Homosexual bonding and sex are ubiquitous in nature, despite the ignorant attempts of the far right to describe it as "unnatural". A new exhibition in Norway finally presents the evidence in full, inspired by Bruce Bagemihl's ground-breaking book, "Biological Exuberance: Animal Homosexuality and Natural Diversity." Money quote:
Bagemihl had scoured every scientific journal and paper he could lay his hands on for references to homosexuality in animals. Tucked away at the end of long and erudite texts, or consigned to footnotes and appendices, he found that homosexuality had been observed in no fewer than 1,500 species, and well documented in 500 of them. The earliest mention of animal homosexuality probably came 2,300 years ago when Aristotle described two female hyenas cavorting with each other.
Bagemihl's book provided the inspiration for this exhibition, and any notion that homosexuality is a uniquely human trait is quickly disposed of. You are greeted by a pair of swans — the very symbols of romantic love — who turn out to be a female couple. "Up to a fifth of all pairs are all male or all female," reads the accompanying text.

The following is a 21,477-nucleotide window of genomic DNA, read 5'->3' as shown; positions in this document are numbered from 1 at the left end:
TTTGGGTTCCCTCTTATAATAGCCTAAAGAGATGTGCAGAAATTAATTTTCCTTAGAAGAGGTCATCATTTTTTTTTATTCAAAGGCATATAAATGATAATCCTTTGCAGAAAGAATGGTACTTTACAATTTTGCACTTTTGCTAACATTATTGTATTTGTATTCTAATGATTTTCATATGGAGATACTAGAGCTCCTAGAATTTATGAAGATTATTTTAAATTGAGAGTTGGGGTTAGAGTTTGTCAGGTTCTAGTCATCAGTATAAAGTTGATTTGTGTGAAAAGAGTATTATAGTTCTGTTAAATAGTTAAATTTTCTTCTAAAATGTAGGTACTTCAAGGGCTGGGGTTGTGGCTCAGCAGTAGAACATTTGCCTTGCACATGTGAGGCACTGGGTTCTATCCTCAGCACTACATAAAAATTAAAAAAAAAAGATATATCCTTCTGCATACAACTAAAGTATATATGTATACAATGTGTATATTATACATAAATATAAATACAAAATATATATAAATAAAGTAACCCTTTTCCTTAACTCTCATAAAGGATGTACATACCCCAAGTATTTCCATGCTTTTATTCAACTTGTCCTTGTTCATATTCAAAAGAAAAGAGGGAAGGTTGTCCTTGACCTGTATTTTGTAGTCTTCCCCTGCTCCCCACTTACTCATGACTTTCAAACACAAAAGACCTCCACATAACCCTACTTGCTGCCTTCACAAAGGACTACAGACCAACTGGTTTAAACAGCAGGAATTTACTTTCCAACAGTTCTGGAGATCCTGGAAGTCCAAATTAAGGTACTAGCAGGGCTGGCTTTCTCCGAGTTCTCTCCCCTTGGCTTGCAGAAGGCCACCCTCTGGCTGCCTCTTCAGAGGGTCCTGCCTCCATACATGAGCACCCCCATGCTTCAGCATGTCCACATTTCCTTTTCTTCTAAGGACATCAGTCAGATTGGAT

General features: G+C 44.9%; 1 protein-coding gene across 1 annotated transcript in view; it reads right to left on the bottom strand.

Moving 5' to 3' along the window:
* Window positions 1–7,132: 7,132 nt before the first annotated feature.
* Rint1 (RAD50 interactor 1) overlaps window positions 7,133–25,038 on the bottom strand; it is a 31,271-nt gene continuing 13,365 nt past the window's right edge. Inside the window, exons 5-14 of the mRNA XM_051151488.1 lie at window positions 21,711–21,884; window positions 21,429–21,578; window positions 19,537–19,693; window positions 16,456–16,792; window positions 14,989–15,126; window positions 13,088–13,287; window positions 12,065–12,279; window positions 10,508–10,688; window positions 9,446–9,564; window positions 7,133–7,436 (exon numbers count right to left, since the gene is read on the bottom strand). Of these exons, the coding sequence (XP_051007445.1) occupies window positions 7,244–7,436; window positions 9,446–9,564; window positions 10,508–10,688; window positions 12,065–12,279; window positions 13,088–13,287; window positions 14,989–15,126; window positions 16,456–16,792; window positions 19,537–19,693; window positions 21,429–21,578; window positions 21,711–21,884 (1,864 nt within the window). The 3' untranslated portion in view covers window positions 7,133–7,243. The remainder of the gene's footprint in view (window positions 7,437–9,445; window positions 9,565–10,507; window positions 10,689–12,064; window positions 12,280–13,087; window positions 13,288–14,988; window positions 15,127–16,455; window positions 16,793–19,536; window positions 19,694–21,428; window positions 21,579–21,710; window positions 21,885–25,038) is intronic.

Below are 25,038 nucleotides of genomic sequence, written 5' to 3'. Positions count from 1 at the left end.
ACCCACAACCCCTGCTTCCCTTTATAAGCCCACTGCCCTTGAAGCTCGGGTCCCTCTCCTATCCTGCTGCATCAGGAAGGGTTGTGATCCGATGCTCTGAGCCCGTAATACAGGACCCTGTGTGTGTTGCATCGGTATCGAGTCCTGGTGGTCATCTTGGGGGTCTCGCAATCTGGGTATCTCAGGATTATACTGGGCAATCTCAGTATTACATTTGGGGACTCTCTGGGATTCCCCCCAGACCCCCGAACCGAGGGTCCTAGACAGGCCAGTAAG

Then you come to the photograph of the whales "penis fencing" above which hang — for no apparent reason — two actual whale penises, both several feet long and looking like stretched and desiccated turnips. Some of the male whales meet year after year, says Bockman, while their relations with females are fleeting at best.
Homosexuality is as much a part of God's creation as heterosexuality. And those who refuse to acknowledge this are denying ... reality.
(Illustration: the charming children's book, "And Tango Makes Three.")